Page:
Posted 02 August 2012 - 08:58 AM
There used to be a live pianist off to the side. I can't find any references to when there was a switch to instrumental recordings, but I would not be at all surprised if current "dance" styles -- just as second-rate (I'm being kind here) in hip-hop, jazz, contemporary, and even cheer leading -- became the norm soon after they were no longer limited to piano transcriptions.
I never understood how Caslavska's hair didn't knock off her balance, but she was the most dominant gymnast ever, with two all-around Olympic titles in 1964 and 1968 and every major championship in between. Olympic titles in the same years were not the only thing they had in common with the Soviet Pairs team the Protopopovs: the coming of the more athletic -- and young -- Tourischeva was considered doom to the lyrical and balletic style favored until then, just as Irina Rodnina and partner's dominance was considered the end of lyricism in skating. Apart from doing point work, I also don't think that every corps member of a regional company in 1968 was a better dancer than Caslavska, from what I saw of regional companies from the '60's.
I think the change of music was a nightmare, but death came when the judges started to accept the broken wrists and splayed hands in floor ex and balance beam. Shannon Milller is one of my top 3 all-time favorites, with Tourischeva and Caslavska, but her hands are cringe-worthy.
Balance beam is the event in which the internal rhythm becomes clear, even with the floor ex competitor's music blaring in the background and crowd cheering for the other three events running simultaneously, but they still are required to do at least a full turn and leaps, just like in floor ex, and while they don't shimmy, they do all kinds of cutesy poses in between the tumbling and other elements. There's rhythm in vault and uneven bars, but not the same physical momentum and continuous movement in floor ex and beam, due to those pesky laws of physics.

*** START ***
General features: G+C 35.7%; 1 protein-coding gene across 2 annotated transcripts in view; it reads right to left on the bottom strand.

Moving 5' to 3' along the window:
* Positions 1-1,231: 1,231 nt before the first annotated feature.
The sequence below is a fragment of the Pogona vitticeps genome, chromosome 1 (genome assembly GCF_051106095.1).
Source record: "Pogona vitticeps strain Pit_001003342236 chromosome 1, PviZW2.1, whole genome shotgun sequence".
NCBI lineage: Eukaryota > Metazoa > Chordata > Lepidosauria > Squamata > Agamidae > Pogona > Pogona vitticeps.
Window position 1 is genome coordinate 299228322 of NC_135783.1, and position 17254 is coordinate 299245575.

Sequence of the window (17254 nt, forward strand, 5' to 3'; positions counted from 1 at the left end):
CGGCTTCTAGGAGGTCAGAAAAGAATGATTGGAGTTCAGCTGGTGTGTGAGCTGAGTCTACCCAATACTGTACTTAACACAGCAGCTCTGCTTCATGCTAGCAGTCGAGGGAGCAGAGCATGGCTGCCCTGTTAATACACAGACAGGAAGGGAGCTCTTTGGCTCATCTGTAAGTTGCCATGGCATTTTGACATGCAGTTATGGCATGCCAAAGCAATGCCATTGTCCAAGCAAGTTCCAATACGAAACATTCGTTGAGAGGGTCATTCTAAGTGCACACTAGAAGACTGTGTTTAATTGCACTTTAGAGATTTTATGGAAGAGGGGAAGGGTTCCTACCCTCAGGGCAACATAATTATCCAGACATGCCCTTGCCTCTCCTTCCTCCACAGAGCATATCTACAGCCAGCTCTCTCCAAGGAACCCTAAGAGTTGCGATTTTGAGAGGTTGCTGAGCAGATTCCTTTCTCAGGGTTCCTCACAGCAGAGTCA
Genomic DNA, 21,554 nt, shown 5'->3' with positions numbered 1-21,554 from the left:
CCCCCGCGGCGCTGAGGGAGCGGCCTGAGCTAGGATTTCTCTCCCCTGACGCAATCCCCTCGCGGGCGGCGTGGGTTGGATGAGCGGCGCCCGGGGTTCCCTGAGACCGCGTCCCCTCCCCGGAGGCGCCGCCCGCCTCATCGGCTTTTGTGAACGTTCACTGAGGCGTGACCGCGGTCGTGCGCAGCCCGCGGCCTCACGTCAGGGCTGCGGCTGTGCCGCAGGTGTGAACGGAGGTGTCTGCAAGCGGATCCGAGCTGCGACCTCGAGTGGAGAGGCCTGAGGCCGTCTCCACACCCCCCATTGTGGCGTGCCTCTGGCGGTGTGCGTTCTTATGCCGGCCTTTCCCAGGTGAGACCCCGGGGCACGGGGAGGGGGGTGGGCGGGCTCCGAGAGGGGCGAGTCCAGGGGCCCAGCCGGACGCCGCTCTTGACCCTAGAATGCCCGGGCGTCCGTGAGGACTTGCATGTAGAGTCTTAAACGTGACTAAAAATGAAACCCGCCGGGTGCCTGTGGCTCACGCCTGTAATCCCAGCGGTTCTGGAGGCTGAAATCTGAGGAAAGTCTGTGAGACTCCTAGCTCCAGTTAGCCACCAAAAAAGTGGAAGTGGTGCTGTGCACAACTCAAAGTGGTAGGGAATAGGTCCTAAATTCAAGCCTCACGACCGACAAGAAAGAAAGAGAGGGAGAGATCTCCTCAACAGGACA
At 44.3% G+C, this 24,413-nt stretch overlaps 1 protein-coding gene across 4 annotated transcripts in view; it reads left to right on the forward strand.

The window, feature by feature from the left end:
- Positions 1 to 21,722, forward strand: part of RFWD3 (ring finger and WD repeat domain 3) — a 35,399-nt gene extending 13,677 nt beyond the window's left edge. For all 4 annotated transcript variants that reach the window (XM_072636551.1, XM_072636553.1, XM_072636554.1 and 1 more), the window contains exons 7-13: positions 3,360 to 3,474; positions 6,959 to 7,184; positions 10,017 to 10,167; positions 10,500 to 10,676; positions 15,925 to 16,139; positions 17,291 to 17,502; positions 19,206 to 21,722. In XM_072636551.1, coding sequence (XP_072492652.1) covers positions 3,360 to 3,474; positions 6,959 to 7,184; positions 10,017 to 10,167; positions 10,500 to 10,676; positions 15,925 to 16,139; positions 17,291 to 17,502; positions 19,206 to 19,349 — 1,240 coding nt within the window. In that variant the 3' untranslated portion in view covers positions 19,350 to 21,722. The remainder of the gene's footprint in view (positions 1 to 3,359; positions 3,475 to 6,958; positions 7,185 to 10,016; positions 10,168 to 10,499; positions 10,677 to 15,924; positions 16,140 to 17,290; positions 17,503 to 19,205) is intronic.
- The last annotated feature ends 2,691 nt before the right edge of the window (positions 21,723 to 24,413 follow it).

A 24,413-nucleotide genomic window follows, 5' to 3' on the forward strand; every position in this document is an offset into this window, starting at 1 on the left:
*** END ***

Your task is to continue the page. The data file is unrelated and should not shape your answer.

Rhythmic Gymnastics debuted at the LA Olympics, sadly boycotted by the Soviet Union and the Eastern Bloc, except Romania, and the field was very diluted. There was a question in a recent ballet thread about what makes you think of pain while watching, and in addition to when gymnasts on the beam tumble and land with the beam between thighs -- thankfully rare these days -- watching rhyming gymnasts extend to a minimum of 190 degrees makes me queasy. Artistic Gymnastics has a much longer history, competed first in the Olympics in 1928.